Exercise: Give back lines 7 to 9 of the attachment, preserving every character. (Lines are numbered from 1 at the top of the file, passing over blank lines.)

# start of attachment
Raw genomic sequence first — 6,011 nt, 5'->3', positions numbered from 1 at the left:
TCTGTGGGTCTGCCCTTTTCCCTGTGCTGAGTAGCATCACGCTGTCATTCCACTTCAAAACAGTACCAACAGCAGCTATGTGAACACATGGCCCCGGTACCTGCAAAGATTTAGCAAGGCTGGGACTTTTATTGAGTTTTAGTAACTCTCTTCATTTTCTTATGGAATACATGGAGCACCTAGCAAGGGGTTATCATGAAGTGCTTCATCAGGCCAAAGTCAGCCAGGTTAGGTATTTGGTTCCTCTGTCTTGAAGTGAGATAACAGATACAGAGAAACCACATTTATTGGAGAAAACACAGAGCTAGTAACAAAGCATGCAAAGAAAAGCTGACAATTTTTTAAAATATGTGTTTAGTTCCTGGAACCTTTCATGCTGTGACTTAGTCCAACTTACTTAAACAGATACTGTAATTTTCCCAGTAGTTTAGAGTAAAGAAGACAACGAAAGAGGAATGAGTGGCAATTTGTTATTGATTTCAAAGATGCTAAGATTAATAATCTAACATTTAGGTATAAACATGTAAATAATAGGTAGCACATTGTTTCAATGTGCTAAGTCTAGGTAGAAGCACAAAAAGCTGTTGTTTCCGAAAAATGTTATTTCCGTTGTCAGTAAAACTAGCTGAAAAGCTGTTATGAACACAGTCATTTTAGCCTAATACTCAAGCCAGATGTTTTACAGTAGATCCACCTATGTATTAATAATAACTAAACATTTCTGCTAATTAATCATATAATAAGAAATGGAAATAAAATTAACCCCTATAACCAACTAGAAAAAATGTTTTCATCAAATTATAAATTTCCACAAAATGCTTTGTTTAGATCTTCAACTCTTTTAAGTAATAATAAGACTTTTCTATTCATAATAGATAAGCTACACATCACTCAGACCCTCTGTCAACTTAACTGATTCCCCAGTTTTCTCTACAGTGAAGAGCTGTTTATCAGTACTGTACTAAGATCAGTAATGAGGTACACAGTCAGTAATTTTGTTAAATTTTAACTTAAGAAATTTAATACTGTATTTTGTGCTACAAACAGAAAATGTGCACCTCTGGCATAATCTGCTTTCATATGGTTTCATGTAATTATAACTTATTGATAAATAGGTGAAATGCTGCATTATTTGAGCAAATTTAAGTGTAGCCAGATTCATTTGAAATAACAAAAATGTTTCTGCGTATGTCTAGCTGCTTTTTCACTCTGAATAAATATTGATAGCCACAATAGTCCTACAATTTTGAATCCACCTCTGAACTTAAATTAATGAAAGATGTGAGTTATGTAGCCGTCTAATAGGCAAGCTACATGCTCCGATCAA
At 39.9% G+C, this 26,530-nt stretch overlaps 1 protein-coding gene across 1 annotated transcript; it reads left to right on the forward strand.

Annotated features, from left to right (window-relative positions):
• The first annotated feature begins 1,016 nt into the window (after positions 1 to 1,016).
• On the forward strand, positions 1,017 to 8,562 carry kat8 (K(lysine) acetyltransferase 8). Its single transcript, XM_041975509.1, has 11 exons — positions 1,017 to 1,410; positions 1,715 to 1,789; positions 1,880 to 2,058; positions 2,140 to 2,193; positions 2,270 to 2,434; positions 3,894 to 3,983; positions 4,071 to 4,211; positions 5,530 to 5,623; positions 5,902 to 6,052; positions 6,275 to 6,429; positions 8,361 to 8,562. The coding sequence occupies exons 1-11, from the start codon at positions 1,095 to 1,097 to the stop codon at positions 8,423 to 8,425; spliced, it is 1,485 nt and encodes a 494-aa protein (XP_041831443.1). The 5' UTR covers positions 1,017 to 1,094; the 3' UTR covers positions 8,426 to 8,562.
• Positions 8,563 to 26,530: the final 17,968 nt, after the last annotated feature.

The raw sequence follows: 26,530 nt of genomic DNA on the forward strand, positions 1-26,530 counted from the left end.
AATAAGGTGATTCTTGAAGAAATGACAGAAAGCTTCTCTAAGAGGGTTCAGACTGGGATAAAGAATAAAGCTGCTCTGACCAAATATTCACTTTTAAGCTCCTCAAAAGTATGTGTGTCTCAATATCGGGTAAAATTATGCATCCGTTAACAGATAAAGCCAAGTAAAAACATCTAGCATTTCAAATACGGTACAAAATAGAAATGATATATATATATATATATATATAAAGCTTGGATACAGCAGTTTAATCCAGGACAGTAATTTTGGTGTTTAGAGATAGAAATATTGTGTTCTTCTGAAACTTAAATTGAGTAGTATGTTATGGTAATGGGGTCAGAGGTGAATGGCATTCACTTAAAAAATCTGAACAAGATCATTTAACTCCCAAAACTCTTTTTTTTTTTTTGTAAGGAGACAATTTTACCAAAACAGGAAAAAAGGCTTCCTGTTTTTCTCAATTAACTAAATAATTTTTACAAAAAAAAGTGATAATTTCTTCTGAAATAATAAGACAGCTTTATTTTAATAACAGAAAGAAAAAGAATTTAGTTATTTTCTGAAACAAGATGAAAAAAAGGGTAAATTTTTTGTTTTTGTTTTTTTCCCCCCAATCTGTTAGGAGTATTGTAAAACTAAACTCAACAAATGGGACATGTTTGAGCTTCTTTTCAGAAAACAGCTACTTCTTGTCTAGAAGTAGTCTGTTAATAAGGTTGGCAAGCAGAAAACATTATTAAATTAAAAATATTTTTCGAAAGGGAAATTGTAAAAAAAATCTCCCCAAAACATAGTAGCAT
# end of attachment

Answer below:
• Positions 8,563 to 26,530: the final 17,968 nt, after the last annotated feature.

The raw sequence follows: 26,530 nt of genomic DNA on the forward strand, positions 1-26,530 counted from the left end.
AATAAGGTGATTCTTGAAGAAATGACAGAAAGCTTCTCTAAGAGGGTTCAGACTGGGATAAAGAATAAAGCTGCTCTGACCAAATATTCACTTTTAAGCTCCTCAAAAGTATGTGTGTCTCAATATCGGGTAAAATTATGCATCCGTTAACAGATAAAGCCAAGTAAAAACATCTAGCATTTCAAATACGGTACAAAATAGAAATGATATATATATATATATATATATAAAGCTTGGATACAGCAGTTTAATCCAGGACAGTAATTTTGGTGTTTAGAGATAGAAATATTGTGTTCTTCTGAAACTTAAATTGAGTAGTATGTTATGGTAATGGGGTCAGAGGTGAATGGCATTCACTTAAAAAATCTGAACAAGATCATTTAACTCCCAAAACTCTTTTTTTTTTTTTGTAAGGAGACAATTTTACCAAAACAGGAAAAAAGGCTTCCTGTTTTTCTCAATTAACTAAATAATTTTTACAAAAAAAAGTGATAATTTCTTCTGAAATAATAAGACAGCTTTATTTTAATAACAGAAAGAAAAAGAATTTAGTTATTTTCTGAAACAAGATGAAAAAAAGGGTAAATTTTTTGTTTTTGTTTTTTTCCCCCCAATCTGTTAGGAGTATTGTAAAACTAAACTCAACAAATGGGACATGTTTGAGCTTCTTTTCAGAAAACAGCTACTTCTTGTCTAGAAGTAGTCTGTTAATAAGGTTGGCAAGCAGAAAACATTATTAAATTAAAAATATTTTTCGAAAGGGAAATTGTAAAAAAAATCTCCCCAAAACATAGTAGCAT